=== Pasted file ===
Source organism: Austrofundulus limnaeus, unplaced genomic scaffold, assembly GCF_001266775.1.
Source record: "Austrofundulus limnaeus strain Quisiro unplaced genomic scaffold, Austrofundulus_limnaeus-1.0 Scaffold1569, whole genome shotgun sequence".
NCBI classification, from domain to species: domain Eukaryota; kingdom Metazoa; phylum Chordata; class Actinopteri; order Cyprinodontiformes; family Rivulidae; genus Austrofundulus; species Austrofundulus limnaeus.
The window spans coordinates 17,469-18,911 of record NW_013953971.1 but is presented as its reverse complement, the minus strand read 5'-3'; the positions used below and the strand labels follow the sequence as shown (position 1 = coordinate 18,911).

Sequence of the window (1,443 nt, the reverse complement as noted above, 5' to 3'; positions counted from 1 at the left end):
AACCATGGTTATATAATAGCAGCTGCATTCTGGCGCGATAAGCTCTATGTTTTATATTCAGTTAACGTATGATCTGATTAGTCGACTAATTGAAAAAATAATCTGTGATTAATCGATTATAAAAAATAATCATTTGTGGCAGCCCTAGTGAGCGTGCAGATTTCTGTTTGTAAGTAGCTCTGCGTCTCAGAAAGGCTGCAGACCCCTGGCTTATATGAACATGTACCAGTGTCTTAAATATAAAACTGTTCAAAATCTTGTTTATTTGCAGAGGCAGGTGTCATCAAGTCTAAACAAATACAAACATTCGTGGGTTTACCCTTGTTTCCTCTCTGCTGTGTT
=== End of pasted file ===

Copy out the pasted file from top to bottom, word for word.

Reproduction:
Source organism: Austrofundulus limnaeus, unplaced genomic scaffold, assembly GCF_001266775.1.
Source record: "Austrofundulus limnaeus strain Quisiro unplaced genomic scaffold, Austrofundulus_limnaeus-1.0 Scaffold1569, whole genome shotgun sequence".
NCBI classification, from domain to species: domain Eukaryota; kingdom Metazoa; phylum Chordata; class Actinopteri; order Cyprinodontiformes; family Rivulidae; genus Austrofundulus; species Austrofundulus limnaeus.
The window spans coordinates 17,469-18,911 of record NW_013953971.1 but is presented as its reverse complement, the minus strand read 5'-3'; the positions used below and the strand labels follow the sequence as shown (position 1 = coordinate 18,911).

Sequence of the window (1,443 nt, the reverse complement as noted above, 5' to 3'; positions counted from 1 at the left end):
AACCATGGTTATATAATAGCAGCTGCATTCTGGCGCGATAAGCTCTATGTTTTATATTCAGTTAACGTATGATCTGATTAGTCGACTAATTGAAAAAATAATCTGTGATTAATCGATTATAAAAAATAATCATTTGTGGCAGCCCTAGTGAGCGTGCAGATTTCTGTTTGTAAGTAGCTCTGCGTCTCAGAAAGGCTGCAGACCCCTGGCTTATATGAACATGTACCAGTGTCTTAAATATAAAACTGTTCAAAATCTTGTTTATTTGCAGAGGCAGGTGTCATCAAGTCTAAACAAATACAAACATTCGTGGGTTTACCCTTGTTTCCTCTCTGCTGTGTT